Britain had not long before moved its Mediterranean Fleet to home waters and France had done the reverse, moving its Atlantic Fleet to the Mediterranean. There was an informal arrangement to look after one another’s interests.

Years earlier Fisher had predicted that Armageddon would come as soon as the Kiel Canal was widened to allow Dreadnoughts to pass quickly from the Baltic to the North Sea. And by a deadly twist of fate, this work was finished in July 1914 as Europe was reeling from the assasination crisis.

There was now the prospect of German Dreadnoughts suddenly appearing in the Channel and shelling a defenceless French coast unless Britain intervened.

When Germany announced it would invade France via Belgium, there was a public outcry. But Massie believes the real reason Asquith, Grey and the rest bowed to the inevitable, was the need to support France.

If it fell, as it had done in the 1870 Franco-Prussian War, Germany could have hoovered up the Low Countries and Denmark too. And with its Austro-Hungarian and Bulgarian allies, bestrode all of Northern Europe and the Balkans. We simply could not let that happen.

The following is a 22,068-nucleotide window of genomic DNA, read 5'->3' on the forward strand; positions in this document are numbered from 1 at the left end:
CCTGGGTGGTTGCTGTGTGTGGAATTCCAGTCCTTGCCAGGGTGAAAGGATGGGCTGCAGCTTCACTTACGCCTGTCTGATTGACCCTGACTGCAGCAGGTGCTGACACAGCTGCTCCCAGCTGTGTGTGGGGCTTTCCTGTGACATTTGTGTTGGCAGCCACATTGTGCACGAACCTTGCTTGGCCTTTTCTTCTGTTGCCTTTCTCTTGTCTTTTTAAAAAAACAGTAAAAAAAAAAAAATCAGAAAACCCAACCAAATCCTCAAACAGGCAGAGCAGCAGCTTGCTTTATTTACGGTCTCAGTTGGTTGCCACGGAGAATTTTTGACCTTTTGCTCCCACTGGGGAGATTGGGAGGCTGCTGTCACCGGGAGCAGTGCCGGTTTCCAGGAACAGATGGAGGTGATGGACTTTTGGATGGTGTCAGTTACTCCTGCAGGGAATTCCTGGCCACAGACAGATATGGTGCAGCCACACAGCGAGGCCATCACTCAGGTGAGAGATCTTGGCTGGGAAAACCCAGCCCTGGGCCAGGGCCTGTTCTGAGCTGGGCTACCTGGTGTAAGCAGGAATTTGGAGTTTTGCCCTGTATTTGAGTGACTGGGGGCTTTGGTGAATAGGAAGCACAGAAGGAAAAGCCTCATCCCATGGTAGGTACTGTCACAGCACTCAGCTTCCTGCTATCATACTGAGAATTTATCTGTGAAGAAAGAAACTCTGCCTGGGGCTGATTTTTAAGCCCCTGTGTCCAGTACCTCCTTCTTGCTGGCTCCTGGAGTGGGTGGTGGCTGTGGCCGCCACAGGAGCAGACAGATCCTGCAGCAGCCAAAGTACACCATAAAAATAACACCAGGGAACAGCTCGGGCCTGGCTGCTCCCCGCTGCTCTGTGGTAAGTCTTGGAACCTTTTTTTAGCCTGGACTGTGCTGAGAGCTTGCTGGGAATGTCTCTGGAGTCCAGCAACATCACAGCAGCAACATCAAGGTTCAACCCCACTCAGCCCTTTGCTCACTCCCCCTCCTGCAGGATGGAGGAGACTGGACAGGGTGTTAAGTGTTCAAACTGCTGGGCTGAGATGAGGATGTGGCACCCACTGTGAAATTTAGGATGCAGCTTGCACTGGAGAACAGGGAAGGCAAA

One man could have stopped it all. The man who gave Austria ‘a blank cheque’ to attack Serbia and allowed his own generals to set in motion their long-cherished plan to knock out France in six weeks before turning on Russia. The man with the miniature left arm.

Whoever handled the forceps on the day the Kaiser was born, may unknowingly have set Europe on the way to its costliest ever war.

My one criticism of the book is its length. I feel the biographies and the diplomatic comings and goings could have been beneficially edited down to make Massie’s conclusions more prominent.

DREADNOUGHT  is published in paperback by Vintage Books, price £14.99.

Tony Boullemier is the author of The Little Book of Monarchs, a history book for children, intended to provide a concise illustrated narrative of England’s kings and queens since 1066, at a time when history is slipping off the curriculum.
For more information see  www.boullemierbooks.co.uk